The Raquette River makes up the western boundary of the High Peaks Wilderness.  While the river serves as the main mode of travel in this area, a trail travels upriver near Stoney Creek in Coreys to Raquette Falls.  While marked as a horse trail; hikers, and in my case skiers, also use the trail.  In past winters the road plowing stopped short of the trailhead.  I was pleased to see the road and the trailhead both plowed open.  Despite a temperature of -4F earlier in the morning, it had climbed to the teens by the time I started skiing with beautiful blue skies.


I wasn't sure what to expect of the trail conditions.  I anticipated the trail would be still unbroken, making for a tough slog.  A set of snowshoe tracks left a shallow trench of packed snow.  Even out of the trench, the well consolidated snow kept me afloat with minimal sinking.

The trail follows an old logging road and is usually fairly wide

Snowshoe trench from previous day

The first half of the trail travels on gentle terrain with easy elevation changes.  Although the trail follows the river, the route travels high enough that the river remains out of sight for the most part.  After just over two miles, the trail splits at a signed junction.  The trail to Raquette Falls sees the majority of the traffic and the other trail was unbroken. 

Traveling under a low tree canopy


From the junction, the route maintains its gentle course for the first mile or so.  The trail drops closer to the river at this point with hillier terrain.  The first good views of the river are found at this point.  The rest of the trail sees more aggressive hills as the route climbs and descends back and forth to the river a few times.  The day I set out, the snow conditions were perfect for cross country skiing and the hills skied nicely.  The terrain should be manageable by most intermediate skiers, but in icier conditions, the hills may cause problems.

A small creek that didn't quite freeze all the way

Deer tracks

Heading into thick stand of hardwoods

Skiing through a tunnel of balsam

The forest after a foot or so of snow

The hardwoods held the snow in this stretch

The frozen river

Another dense stand of hardwoods

And back into coniferous trees

After four miles, the trail comes to another junction.  Visible from this junction to the left is a DEC Outpost.  In the winter the structure remains closed, but houses a ranger during the snowless season.  A sign marks the route to the falls on the trail to the right just past the junction.  Heading straight bypasses the falls and leads to lean-tos and I believe serves as the portage of the falls for river travelers.

Looking at the tree canopy in coniferous trees

A narrow stretch of trail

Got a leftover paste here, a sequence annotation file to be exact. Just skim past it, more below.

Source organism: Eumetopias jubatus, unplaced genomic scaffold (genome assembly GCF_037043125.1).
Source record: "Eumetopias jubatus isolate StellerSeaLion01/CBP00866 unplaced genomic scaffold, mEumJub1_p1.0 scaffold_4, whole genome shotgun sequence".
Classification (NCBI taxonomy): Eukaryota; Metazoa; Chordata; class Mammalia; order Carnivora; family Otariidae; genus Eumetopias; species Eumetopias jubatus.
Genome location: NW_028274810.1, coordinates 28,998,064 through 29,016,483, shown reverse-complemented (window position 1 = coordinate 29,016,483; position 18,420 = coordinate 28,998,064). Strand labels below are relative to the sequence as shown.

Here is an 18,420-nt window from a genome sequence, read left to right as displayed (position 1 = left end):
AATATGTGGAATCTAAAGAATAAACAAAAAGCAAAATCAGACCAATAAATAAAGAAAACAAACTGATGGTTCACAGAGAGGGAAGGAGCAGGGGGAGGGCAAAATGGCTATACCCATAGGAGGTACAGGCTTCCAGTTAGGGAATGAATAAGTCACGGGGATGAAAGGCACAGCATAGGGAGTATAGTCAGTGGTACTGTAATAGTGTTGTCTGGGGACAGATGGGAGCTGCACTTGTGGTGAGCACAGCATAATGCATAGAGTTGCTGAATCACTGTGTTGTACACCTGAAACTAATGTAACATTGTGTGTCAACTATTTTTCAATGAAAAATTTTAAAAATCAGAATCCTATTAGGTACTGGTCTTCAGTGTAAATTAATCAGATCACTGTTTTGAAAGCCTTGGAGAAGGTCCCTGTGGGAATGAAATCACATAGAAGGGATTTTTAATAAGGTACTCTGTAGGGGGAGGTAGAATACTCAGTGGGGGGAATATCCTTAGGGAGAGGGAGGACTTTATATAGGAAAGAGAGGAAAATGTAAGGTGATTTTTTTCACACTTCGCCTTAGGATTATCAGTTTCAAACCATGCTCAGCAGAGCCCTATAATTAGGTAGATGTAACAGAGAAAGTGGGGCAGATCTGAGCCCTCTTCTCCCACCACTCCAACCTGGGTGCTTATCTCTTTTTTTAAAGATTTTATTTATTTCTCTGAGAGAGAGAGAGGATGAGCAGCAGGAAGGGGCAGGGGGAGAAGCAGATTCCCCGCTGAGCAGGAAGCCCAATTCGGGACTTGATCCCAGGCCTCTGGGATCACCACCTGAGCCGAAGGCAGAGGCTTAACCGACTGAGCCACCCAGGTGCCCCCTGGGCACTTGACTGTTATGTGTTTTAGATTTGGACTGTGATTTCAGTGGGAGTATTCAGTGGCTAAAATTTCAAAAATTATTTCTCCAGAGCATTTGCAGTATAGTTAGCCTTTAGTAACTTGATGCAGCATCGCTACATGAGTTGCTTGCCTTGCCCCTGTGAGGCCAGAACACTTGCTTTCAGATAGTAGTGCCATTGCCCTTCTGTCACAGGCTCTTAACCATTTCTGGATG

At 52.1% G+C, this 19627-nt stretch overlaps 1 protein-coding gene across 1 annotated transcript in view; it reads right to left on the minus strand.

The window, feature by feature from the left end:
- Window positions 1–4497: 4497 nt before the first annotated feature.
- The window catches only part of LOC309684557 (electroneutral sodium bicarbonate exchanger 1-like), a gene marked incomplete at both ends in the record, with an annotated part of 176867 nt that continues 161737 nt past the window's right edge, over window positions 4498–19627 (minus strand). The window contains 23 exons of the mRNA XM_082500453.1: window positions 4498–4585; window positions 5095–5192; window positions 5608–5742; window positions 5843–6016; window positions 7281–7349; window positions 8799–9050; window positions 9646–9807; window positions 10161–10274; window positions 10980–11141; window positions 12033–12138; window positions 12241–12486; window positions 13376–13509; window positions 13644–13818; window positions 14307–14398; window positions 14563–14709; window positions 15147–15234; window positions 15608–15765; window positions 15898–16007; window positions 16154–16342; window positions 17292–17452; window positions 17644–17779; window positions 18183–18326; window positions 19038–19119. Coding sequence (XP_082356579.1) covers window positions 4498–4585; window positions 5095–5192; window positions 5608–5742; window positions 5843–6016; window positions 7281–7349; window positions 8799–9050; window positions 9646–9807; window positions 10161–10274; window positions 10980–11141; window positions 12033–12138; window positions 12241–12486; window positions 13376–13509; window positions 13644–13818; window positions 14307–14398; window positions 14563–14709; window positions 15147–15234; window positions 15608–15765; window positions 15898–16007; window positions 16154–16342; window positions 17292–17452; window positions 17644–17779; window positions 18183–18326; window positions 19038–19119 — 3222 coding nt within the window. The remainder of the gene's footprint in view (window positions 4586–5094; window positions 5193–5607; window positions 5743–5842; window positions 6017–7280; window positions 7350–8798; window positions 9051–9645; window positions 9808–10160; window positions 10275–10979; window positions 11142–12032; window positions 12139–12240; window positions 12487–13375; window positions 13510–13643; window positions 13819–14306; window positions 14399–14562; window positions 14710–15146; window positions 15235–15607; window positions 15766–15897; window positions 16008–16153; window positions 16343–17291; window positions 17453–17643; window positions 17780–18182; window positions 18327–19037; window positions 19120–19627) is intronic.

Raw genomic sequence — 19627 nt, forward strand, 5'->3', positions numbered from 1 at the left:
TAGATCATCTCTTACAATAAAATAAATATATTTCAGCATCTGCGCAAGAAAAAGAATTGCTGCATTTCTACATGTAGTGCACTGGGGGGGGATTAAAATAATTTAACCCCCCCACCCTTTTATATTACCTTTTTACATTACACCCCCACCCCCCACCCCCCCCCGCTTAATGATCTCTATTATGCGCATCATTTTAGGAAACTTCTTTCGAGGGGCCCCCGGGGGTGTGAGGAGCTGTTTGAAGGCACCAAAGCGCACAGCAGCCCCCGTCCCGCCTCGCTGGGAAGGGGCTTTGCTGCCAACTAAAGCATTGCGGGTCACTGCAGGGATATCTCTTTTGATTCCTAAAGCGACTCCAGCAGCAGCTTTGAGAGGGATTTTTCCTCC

Frozen creek

DEC Outpost

Junction to the falls

The trail features its most ambitious hill after the junction as it descends to the river.  The hill runs fairly long with a couple sharp turns.  For skiers not confident in their descending and turning abilities, it may be better to remove your skis until you get by the turns.  Even with perfect snow conditions I approached the descent cautiously making sure to keep my speed in check.  Once at the bottom of the hill, the now open water of the river came into sight.

Closer to the falls, the river opens

Tree canopy of hardwoods

The last stretch before the falls travels a narrow section of trail above a small gorge with the river in sight.  The sound of the falls and rapids are constant. There is one short but punchy hill that must be negotiated before dropping to the falls.  Oddly the set of snowshoe tracks stopped a few hundred feet before the actual falls.  

Raquette Falls

Ice formation on part of the falls

While Raquette Falls isn't terribly high, it remains a worthwhile destination.  What the falls lacks in height, it makes up with volume.  A large volume of water pushes over the drop, making quite the frothy pool below the falls.  The winter allows for nice ice formations around the falls as well.  While technically there is an upper and lower falls, the lower falls seems to be the main attraction.  The trail didn't seem skiable beyond the lower falls.  I took off my skis to get a closer look at the falls and take some photos.  The falls made a nice spot for a snack and drink before returning.

Another look at the falls
Rapids above the falls

According to the trailhead sign, the trail to the falls runs about 4.3 miles.  The return trip retraces the route back.  On my return, I had a nice ski track to follow from my way in and another skier that made it to the falls.  The ski back passed by quickly.  I stopped briefly to visit a lean-to for a quick break.  By the time I reached the trailhead, I past a couple more groups of skiers and someone traveling on snowshoes.

Ancient piece of logging equipment 

Raquette River Lean-to #5

Where the open water ends on the river

Tracks in the hardwoods

Frozen bog

The roundtrip ski to the falls and back covers 8.6 miles according to the trailhead sign.  I probably added another few tenths of a mile of skiing.  With my breaks to visit the lean-to, the outpost, travel beyond the Lower Falls, and time at the falls, I still managed to complete the trip in just over three and a half hours.  I will add that the conditions were prime, allowing for fast travel.  

This was my ninth cross country ski outing for the season, and by far the best. The great conditions certainly helped. The trail offers just enough terrain changes to keep it interesting while traveling through a pleasant forest.  Of course the falls are a nice highlight.  Several lean-tos along the route also make nice places to rest.  I would recommend a trip to Raquette Falls as a cross country ski destination.  

Raquette Falls